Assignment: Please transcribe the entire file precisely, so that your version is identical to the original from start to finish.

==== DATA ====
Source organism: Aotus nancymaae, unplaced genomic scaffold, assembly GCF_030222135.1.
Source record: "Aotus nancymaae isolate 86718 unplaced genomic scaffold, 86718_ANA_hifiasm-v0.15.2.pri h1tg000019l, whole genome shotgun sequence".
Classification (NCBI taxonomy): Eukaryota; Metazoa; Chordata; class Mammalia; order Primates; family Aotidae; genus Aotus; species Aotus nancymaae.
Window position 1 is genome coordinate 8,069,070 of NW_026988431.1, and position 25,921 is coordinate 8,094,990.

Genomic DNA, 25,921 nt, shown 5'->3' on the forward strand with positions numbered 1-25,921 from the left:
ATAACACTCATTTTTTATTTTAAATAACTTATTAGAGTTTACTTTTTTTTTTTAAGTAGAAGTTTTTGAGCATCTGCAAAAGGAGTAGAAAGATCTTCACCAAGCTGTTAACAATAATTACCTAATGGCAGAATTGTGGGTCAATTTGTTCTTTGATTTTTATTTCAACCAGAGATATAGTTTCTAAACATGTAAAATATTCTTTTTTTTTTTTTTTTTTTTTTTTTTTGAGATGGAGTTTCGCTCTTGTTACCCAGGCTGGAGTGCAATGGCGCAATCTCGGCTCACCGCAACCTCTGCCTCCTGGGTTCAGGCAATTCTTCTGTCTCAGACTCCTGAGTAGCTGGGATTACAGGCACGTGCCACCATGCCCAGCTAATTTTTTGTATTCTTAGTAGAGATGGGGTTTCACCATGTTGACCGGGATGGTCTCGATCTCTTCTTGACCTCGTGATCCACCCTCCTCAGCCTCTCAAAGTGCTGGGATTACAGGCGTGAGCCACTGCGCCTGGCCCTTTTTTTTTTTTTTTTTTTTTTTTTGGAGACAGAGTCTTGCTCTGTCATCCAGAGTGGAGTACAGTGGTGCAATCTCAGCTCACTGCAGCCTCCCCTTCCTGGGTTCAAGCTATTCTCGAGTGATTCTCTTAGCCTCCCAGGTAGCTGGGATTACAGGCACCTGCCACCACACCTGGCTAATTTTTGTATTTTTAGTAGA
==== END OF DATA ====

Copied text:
Source organism: Aotus nancymaae, unplaced genomic scaffold, assembly GCF_030222135.1.
Source record: "Aotus nancymaae isolate 86718 unplaced genomic scaffold, 86718_ANA_hifiasm-v0.15.2.pri h1tg000019l, whole genome shotgun sequence".
Classification (NCBI taxonomy): Eukaryota; Metazoa; Chordata; class Mammalia; order Primates; family Aotidae; genus Aotus; species Aotus nancymaae.
Window position 1 is genome coordinate 8,069,070 of NW_026988431.1, and position 25,921 is coordinate 8,094,990.

Genomic DNA, 25,921 nt, shown 5'->3' on the forward strand with positions numbered 1-25,921 from the left:
ATAACACTCATTTTTTATTTTAAATAACTTATTAGAGTTTACTTTTTTTTTTTAAGTAGAAGTTTTTGAGCATCTGCAAAAGGAGTAGAAAGATCTTCACCAAGCTGTTAACAATAATTACCTAATGGCAGAATTGTGGGTCAATTTGTTCTTTGATTTTTATTTCAACCAGAGATATAGTTTCTAAACATGTAAAATATTCTTTTTTTTTTTTTTTTTTTTTTTTTTTGAGATGGAGTTTCGCTCTTGTTACCCAGGCTGGAGTGCAATGGCGCAATCTCGGCTCACCGCAACCTCTGCCTCCTGGGTTCAGGCAATTCTTCTGTCTCAGACTCCTGAGTAGCTGGGATTACAGGCACGTGCCACCATGCCCAGCTAATTTTTTGTATTCTTAGTAGAGATGGGGTTTCACCATGTTGACCGGGATGGTCTCGATCTCTTCTTGACCTCGTGATCCACCCTCCTCAGCCTCTCAAAGTGCTGGGATTACAGGCGTGAGCCACTGCGCCTGGCCCTTTTTTTTTTTTTTTTTTTTTTTTTGGAGACAGAGTCTTGCTCTGTCATCCAGAGTGGAGTACAGTGGTGCAATCTCAGCTCACTGCAGCCTCCCCTTCCTGGGTTCAAGCTATTCTCGAGTGATTCTCTTAGCCTCCCAGGTAGCTGGGATTACAGGCACCTGCCACCACACCTGGCTAATTTTTGTATTTTTAGTAGA